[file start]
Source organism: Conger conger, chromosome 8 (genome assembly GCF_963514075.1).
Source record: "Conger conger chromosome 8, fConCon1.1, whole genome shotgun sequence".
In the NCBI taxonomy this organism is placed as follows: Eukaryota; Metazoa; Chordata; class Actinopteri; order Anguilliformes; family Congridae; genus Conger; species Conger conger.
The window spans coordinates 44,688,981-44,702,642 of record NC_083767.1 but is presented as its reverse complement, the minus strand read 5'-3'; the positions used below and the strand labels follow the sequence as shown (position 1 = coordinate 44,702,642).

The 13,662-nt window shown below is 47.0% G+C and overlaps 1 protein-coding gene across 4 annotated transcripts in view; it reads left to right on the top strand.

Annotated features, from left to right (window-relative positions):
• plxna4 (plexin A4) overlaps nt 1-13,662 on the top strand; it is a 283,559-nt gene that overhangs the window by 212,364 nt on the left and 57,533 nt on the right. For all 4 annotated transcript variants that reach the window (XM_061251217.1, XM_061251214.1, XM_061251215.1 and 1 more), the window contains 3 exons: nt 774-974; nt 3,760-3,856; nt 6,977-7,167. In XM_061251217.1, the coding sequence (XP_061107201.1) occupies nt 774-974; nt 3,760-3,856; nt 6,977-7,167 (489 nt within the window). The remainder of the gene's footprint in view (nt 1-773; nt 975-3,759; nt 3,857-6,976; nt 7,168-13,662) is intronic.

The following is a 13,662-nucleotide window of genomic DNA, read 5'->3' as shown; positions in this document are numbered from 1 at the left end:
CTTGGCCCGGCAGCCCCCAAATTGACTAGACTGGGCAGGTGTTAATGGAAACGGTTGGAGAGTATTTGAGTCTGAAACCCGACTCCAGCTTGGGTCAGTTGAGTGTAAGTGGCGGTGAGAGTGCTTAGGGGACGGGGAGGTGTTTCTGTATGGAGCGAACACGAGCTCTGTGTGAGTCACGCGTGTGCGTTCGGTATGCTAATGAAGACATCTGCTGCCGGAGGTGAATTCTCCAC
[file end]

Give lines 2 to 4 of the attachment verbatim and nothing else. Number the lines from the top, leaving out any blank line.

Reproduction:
Source record: "Conger conger chromosome 8, fConCon1.1, whole genome shotgun sequence".
In the NCBI taxonomy this organism is placed as follows: Eukaryota; Metazoa; Chordata; class Actinopteri; order Anguilliformes; family Congridae; genus Conger; species Conger conger.
The window spans coordinates 44,688,981-44,702,642 of record NC_083767.1 but is presented as its reverse complement, the minus strand read 5'-3'; the positions used below and the strand labels follow the sequence as shown (position 1 = coordinate 44,702,642).